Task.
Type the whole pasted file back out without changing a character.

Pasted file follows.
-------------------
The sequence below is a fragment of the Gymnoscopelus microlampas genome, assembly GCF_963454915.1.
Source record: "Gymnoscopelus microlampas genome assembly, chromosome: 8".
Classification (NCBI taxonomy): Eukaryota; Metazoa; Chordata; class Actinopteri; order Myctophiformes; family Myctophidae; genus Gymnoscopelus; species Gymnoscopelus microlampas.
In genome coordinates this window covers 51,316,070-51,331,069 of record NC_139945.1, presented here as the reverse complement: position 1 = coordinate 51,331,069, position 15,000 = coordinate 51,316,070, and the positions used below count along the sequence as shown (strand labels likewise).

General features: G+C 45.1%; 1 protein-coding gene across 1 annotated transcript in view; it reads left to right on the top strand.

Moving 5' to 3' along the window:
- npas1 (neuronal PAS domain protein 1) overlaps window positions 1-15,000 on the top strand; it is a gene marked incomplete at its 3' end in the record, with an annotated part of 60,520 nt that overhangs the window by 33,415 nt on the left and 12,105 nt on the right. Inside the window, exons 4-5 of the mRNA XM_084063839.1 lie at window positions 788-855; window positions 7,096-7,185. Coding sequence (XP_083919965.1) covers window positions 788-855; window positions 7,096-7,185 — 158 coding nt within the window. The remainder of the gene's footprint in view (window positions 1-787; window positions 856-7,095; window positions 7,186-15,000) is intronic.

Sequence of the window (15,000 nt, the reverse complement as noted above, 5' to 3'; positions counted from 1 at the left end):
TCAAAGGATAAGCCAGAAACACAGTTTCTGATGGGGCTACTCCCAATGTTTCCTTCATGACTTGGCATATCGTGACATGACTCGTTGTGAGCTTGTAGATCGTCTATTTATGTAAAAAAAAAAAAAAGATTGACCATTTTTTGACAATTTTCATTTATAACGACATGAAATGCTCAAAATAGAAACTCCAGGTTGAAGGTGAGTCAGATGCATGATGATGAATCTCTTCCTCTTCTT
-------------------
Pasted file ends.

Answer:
The sequence below is a fragment of the Gymnoscopelus microlampas genome, assembly GCF_963454915.1.
Source record: "Gymnoscopelus microlampas genome assembly, chromosome: 8".
Classification (NCBI taxonomy): Eukaryota; Metazoa; Chordata; class Actinopteri; order Myctophiformes; family Myctophidae; genus Gymnoscopelus; species Gymnoscopelus microlampas.
In genome coordinates this window covers 51,316,070-51,331,069 of record NC_139945.1, presented here as the reverse complement: position 1 = coordinate 51,331,069, position 15,000 = coordinate 51,316,070, and the positions used below count along the sequence as shown (strand labels likewise).

General features: G+C 45.1%; 1 protein-coding gene across 1 annotated transcript in view; it reads left to right on the top strand.

Moving 5' to 3' along the window:
- npas1 (neuronal PAS domain protein 1) overlaps window positions 1-15,000 on the top strand; it is a gene marked incomplete at its 3' end in the record, with an annotated part of 60,520 nt that overhangs the window by 33,415 nt on the left and 12,105 nt on the right. Inside the window, exons 4-5 of the mRNA XM_084063839.1 lie at window positions 788-855; window positions 7,096-7,185. Coding sequence (XP_083919965.1) covers window positions 788-855; window positions 7,096-7,185 — 158 coding nt within the window. The remainder of the gene's footprint in view (window positions 1-787; window positions 856-7,095; window positions 7,186-15,000) is intronic.

Sequence of the window (15,000 nt, the reverse complement as noted above, 5' to 3'; positions counted from 1 at the left end):
TCAAAGGATAAGCCAGAAACACAGTTTCTGATGGGGCTACTCCCAATGTTTCCTTCATGACTTGGCATATCGTGACATGACTCGTTGTGAGCTTGTAGATCGTCTATTTATGTAAAAAAAAAAAAAAGATTGACCATTTTTTGACAATTTTCATTTATAACGACATGAAATGCTCAAAATAGAAACTCCAGGTTGAAGGTGAGTCAGATGCATGATGATGAATCTCTTCCTCTTCTT